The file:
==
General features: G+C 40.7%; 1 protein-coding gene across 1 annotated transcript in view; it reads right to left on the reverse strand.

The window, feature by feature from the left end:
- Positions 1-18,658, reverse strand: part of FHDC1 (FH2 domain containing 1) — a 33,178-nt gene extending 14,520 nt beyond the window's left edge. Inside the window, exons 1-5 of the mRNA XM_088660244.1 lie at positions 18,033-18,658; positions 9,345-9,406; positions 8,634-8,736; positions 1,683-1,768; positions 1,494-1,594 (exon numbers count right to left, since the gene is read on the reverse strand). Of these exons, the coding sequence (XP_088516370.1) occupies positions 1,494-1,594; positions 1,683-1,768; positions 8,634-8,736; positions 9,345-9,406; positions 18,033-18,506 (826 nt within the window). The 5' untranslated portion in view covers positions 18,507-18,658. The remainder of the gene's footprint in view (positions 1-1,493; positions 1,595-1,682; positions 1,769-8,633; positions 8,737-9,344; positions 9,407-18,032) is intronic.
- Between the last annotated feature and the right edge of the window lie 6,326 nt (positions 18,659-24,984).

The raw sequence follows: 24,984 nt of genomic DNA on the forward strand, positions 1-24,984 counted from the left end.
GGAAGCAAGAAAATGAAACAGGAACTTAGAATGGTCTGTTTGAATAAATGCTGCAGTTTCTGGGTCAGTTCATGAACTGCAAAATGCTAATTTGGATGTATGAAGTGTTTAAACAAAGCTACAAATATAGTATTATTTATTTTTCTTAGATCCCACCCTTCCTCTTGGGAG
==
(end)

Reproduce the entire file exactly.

General features: G+C 40.7%; 1 protein-coding gene across 1 annotated transcript in view; it reads right to left on the reverse strand.

The window, feature by feature from the left end:
- Positions 1-18,658, reverse strand: part of FHDC1 (FH2 domain containing 1) — a 33,178-nt gene extending 14,520 nt beyond the window's left edge. Inside the window, exons 1-5 of the mRNA XM_088660244.1 lie at positions 18,033-18,658; positions 9,345-9,406; positions 8,634-8,736; positions 1,683-1,768; positions 1,494-1,594 (exon numbers count right to left, since the gene is read on the reverse strand). Of these exons, the coding sequence (XP_088516370.1) occupies positions 1,494-1,594; positions 1,683-1,768; positions 8,634-8,736; positions 9,345-9,406; positions 18,033-18,506 (826 nt within the window). The 5' untranslated portion in view covers positions 18,507-18,658. The remainder of the gene's footprint in view (positions 1-1,493; positions 1,595-1,682; positions 1,769-8,633; positions 8,737-9,344; positions 9,407-18,032) is intronic.
- Between the last annotated feature and the right edge of the window lie 6,326 nt (positions 18,659-24,984).

The raw sequence follows: 24,984 nt of genomic DNA on the forward strand, positions 1-24,984 counted from the left end.
GGAAGCAAGAAAATGAAACAGGAACTTAGAATGGTCTGTTTGAATAAATGCTGCAGTTTCTGGGTCAGTTCATGAACTGCAAAATGCTAATTTGGATGTATGAAGTGTTTAAACAAAGCTACAAATATAGTATTATTTATTTTTCTTAGATCCCACCCTTCCTCTTGGGAG